As alluded to earlier, Paul has struggled with his jumper so far this season. Per Synergy, Paul has only converted 36 percent of his off-the-dribble looks. He’s converting 40.9 percent of his shots between 10-16 feet per Basketball-Reference, a clear outlier considering he’s canned 50.1 percent of those shots over the past eight seasons.
Conversely, Booker has had to do less offensively. He’s only tossing up 16 shots a night, down from 18.3 last season. Half of his two-point shots have been assisted so far this year. That’s way up from his 41.6 percent clip last season -- hello, Ricky Rubio’s influence! -- and that was waaay up from the 29.5 percent clip the year before that.
The Suns have been feeding Booker in the mid-post via quick-hitters off of screens, which have allowed him to get up efficient looks without a ton of work. A year after converting 51.9 percent of his shots coming off a screen on hefty volume, Booker is off to a 6-of-11 start (54.5 percent), per Synergy.
If you’re counting at home -- or at work, or the grocery store, or anywhere -- that’s four steps from Booker as he makes that diagonal cut to receive the pass, then a pivot, dribble, and fadeaway. He receives the ball with 18 on the shot clock, and the ball is going through the net as the clock hits 15.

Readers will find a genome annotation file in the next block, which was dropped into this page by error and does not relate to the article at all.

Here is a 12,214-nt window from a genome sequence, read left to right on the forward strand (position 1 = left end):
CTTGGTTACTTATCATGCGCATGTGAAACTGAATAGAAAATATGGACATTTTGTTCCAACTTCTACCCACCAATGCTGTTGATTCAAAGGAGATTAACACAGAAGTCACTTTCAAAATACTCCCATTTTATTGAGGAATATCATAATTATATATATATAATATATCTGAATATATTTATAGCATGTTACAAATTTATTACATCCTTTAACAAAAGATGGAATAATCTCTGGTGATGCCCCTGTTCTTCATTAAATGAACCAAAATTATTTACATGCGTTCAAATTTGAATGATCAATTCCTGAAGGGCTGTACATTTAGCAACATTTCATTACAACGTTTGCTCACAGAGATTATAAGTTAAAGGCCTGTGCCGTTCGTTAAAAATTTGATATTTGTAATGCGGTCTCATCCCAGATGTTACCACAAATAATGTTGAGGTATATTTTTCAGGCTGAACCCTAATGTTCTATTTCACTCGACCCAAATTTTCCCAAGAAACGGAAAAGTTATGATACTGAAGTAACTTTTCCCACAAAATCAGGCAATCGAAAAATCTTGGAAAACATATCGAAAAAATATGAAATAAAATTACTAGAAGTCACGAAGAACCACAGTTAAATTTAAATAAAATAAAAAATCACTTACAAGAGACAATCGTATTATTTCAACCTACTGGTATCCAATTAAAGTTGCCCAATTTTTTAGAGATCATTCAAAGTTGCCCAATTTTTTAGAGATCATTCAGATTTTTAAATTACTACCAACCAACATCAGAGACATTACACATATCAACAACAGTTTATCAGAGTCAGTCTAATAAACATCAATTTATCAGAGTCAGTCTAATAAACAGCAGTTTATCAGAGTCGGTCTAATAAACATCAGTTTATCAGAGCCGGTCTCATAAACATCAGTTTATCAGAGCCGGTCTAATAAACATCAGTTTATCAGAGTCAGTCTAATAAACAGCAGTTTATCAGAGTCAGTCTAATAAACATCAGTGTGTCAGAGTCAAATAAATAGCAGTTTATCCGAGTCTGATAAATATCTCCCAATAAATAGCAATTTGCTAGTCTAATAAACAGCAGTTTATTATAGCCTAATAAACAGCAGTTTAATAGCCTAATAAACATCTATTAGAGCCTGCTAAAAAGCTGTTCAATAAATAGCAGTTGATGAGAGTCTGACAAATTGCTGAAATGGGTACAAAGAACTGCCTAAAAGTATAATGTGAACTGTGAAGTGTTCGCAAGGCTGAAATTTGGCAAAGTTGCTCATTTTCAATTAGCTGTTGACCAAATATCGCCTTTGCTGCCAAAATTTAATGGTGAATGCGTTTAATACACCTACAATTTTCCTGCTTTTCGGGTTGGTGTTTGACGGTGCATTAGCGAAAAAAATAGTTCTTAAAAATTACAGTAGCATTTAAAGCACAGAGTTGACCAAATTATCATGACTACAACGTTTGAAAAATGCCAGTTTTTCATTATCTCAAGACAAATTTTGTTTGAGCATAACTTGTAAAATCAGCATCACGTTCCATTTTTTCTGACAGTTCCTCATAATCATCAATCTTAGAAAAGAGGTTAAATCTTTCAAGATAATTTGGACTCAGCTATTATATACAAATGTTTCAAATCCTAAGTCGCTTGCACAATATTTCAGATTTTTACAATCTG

There’s room for some positive regression, if you will, for Booker. He has been the NBA’s Carson Wentz so far; nobody has accumulated more turnovers than Booker’s 37, and only Nikola Jokic is averaging more on a per-game basis.
The infuriating-yet-comforting thing about Booker’s turnovers is that they’ve been mostly self-inflicted. According to PBP Stats, Booker has been called for three travel violations so far this season after only being guilty of the crime seven times all of last season. There has been some handsy-ness curling off of screens or just as he begins his drives, leading to offensive foul calls. He’s also found himself in tough positions via jump-passing, looking for last-second relief outlets after digging himself into holes after drives.